An essential dietary element that is incorporated into the selenoproteins in the body, which include glutathione peroxidases, thioredoxin reductases, iodothyronine deiodinases, and the extracellular glycoprotein, selenoprotein P10. These selenoproteins play vital roles in thyroid hormone synthesis, free radical scavenging, DNA synthesis, and cancer prevention. Foods such as brazil nuts, seafood, eggs, and grains are significant selenium sources. The optimal therapeutic range for selenium is narrow: excess selenium intake can result in toxicity, while inadequate selenium affects thyroid function because of impaired synthesis and conversion of T4 into the active T312. Urine is the major route of selenium elimination; therefore dried urinary selenium is an indicator of dietary selenium intake.
     

    Arsenic

    Arsenic is a heavy metal with multiple toxic effects in the body including carcinogenesis, goitre, diabetes, skin diseases, and damage to the liver, kidney, and the cardiovascular, nervous, and endocrine systems. It also competes with selenium, preventing its incorporation into the selenoproteins. This reduces the levels of selenium-containing antioxidants and also the selenoenzymes that are essential for thyroid hormone production, thereby severely compromising thyroid function. Dried Urinary arsenic is a good indicator of recent arsenic exposure since around 80% of dietary arsenic is excreted into urine within 3 days.

    Mercury

    Besides occupational exposure, most human exposure to mercury is through dental amalgams, seafood, and vaccinations. Mercury toxicity can cause nervous system damage, leading to symptoms such as paresthesia, mood changes, and sensory disturbances, while very excessive exposure can also lead to renal toxicity, respiratory failure and death. Mercury and selenium have a very high affinity for each other and form a thigh complex, as a result, mercury reduces the biological availability of selenium and may inhibit the formation of selenium-dependent enzymes, affecting thyroid function in the same way as selenium deficiency or arsenic exposure. This is particularly problematic in people with inadequate selenium intake and consequent low selenium levels. Selenium can protect against mercury toxicity by sequestering mercury, reducing its bioavailability. There are three forms of mercury in the environment: elemental, found in batteries, thermometers, and dental amalgams; inorganic compounds, primarily mercuric chloride, present in skin-lightening creams; and organic compounds, primarily methylmercury, found in seafood. Elemental mercury is most commonly breathed in as a vapour and absorbed through the lungs, while inorganic and organic compounds are ingested and absorbed through the intestine. The predominant form of mercury in urine is inorganic mercury. The urinary mercury level is an excellent biomarker for whole-body exposure to both elemental and inorganic mercury.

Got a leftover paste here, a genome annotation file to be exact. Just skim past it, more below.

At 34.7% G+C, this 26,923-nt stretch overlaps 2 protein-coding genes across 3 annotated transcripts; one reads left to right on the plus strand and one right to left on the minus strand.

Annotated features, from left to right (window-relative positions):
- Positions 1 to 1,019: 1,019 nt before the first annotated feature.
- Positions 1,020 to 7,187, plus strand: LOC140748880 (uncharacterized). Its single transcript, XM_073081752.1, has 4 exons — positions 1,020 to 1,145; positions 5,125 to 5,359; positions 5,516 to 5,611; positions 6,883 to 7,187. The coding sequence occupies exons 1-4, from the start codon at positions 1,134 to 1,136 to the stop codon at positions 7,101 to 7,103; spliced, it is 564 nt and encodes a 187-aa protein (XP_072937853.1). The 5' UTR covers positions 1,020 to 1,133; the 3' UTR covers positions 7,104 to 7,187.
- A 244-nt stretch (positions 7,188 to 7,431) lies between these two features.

Creatinine

    A metabolic by-product that is excreted at a relatively constant rate as long as kidney function is not impaired. It is measured to correct dried urinary element levels for hydration status; the higher the fluid intake, the lower the creatinine level. Iodine, bromine, selenium, arsenic, and mercury results are therefore expressed in µg/g creatinine to allow for urine dilution.

    Advantages of Dried Urine for Testing Iodine, Bromine, Selenium, Arsenic, Mercury, and Creatinine: 

    Urine collection and shipment of the dried filter strips are simple and convenient for the patient and practitioner. Dual collections of urine directly on a filter strip, upon awakening and just before bed, are far more convenient and less subject to the inherent inaccuracies of a 24 h urine collection, yet correlate well with 24 h urine collections. Iodine, bromine, selenium, arsenic, mercury, and creatinine in dried urine are exceptionally stable for weeks at room temperature, allowing more flexibility in the collection, shipment, testing, and storage. Iodine, bromine, selenium, arsenic, and mercury results expressed in µg/g  creatinine allows normalisation of results when problems exist with urine that is very concentrated or dilutes. Iodine testing allows for the determination of iodine status based on CDC and WHO guidelines for thyroid sufficiency, as well as extra-thyroidal sufficiency.

    Clinical Aspects of Thyroid Dysfunction

    Thyroid hormones are primarily involved in directing the metabolic activity of cells, and a properly regulated thyroid is therefore essential to a wide array of biochemical processes in the body. Functional hypo- and hyperthyroidism can also result in symptoms even when hormone levels appear to be normal. Thyroid function can be affected by interactions between thyroid hormones and other hormone systems, particularly estrogens and cortisol, by some nutritional deficiencies, particularly iodine and selenium, and by environmental exposure to bromine, arsenic, selenium and mercury. Management of thyroid dysfunction requires an understanding of these interactions and careful monitoring of treatment with thyroid hormone testing. The presence of thyroid peroxidase (TPO) antibodies has been found to help diagnose thyroid disease in patients with abnormal TSH and/or thyroid symptoms with normal thyroid hormone levels and is used to indicate the presence of autoimmune thyroiditis. Hashimoto’s disease is the most common cause of overt hypothyroidism, and 95% of patients are positive for TPO antibodies. Thyroid dysfunction, including thyroid autoimmunity, is also strongly linked with infertility